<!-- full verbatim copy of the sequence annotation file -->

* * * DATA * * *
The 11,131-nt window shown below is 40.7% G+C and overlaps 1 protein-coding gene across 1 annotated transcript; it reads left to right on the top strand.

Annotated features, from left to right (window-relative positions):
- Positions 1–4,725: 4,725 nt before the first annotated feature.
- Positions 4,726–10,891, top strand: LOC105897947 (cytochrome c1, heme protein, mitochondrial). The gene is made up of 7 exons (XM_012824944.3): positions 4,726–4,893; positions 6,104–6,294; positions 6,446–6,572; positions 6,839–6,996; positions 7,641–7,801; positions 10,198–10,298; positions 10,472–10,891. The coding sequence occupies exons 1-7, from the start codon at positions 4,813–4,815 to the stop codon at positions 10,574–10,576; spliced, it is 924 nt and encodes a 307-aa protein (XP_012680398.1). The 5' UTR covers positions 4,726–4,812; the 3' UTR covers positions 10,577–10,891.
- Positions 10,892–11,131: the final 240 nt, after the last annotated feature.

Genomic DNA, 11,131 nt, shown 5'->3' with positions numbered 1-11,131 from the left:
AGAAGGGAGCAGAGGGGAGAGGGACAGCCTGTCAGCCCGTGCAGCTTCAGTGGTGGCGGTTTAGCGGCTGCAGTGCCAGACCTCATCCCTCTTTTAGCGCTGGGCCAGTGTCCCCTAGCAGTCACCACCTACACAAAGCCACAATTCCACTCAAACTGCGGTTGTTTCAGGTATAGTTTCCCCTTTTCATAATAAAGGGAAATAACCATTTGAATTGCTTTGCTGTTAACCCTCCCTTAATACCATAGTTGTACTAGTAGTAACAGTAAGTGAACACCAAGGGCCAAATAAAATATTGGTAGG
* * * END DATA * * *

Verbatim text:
The 11,131-nt window shown below is 40.7% G+C and overlaps 1 protein-coding gene across 1 annotated transcript; it reads left to right on the top strand.

Annotated features, from left to right (window-relative positions):
- Positions 1–4,725: 4,725 nt before the first annotated feature.
- Positions 4,726–10,891, top strand: LOC105897947 (cytochrome c1, heme protein, mitochondrial). The gene is made up of 7 exons (XM_012824944.3): positions 4,726–4,893; positions 6,104–6,294; positions 6,446–6,572; positions 6,839–6,996; positions 7,641–7,801; positions 10,198–10,298; positions 10,472–10,891. The coding sequence occupies exons 1-7, from the start codon at positions 4,813–4,815 to the stop codon at positions 10,574–10,576; spliced, it is 924 nt and encodes a 307-aa protein (XP_012680398.1). The 5' UTR covers positions 4,726–4,812; the 3' UTR covers positions 10,577–10,891.
- Positions 10,892–11,131: the final 240 nt, after the last annotated feature.

Genomic DNA, 11,131 nt, shown 5'->3' with positions numbered 1-11,131 from the left:
AGAAGGGAGCAGAGGGGAGAGGGACAGCCTGTCAGCCCGTGCAGCTTCAGTGGTGGCGGTTTAGCGGCTGCAGTGCCAGACCTCATCCCTCTTTTAGCGCTGGGCCAGTGTCCCCTAGCAGTCACCACCTACACAAAGCCACAATTCCACTCAAACTGCGGTTGTTTCAGGTATAGTTTCCCCTTTTCATAATAAAGGGAAATAACCATTTGAATTGCTTTGCTGTTAACCCTCCCTTAATACCATAGTTGTACTAGTAGTAACAGTAAGTGAACACCAAGGGCCAAATAAAATATTGGTAGG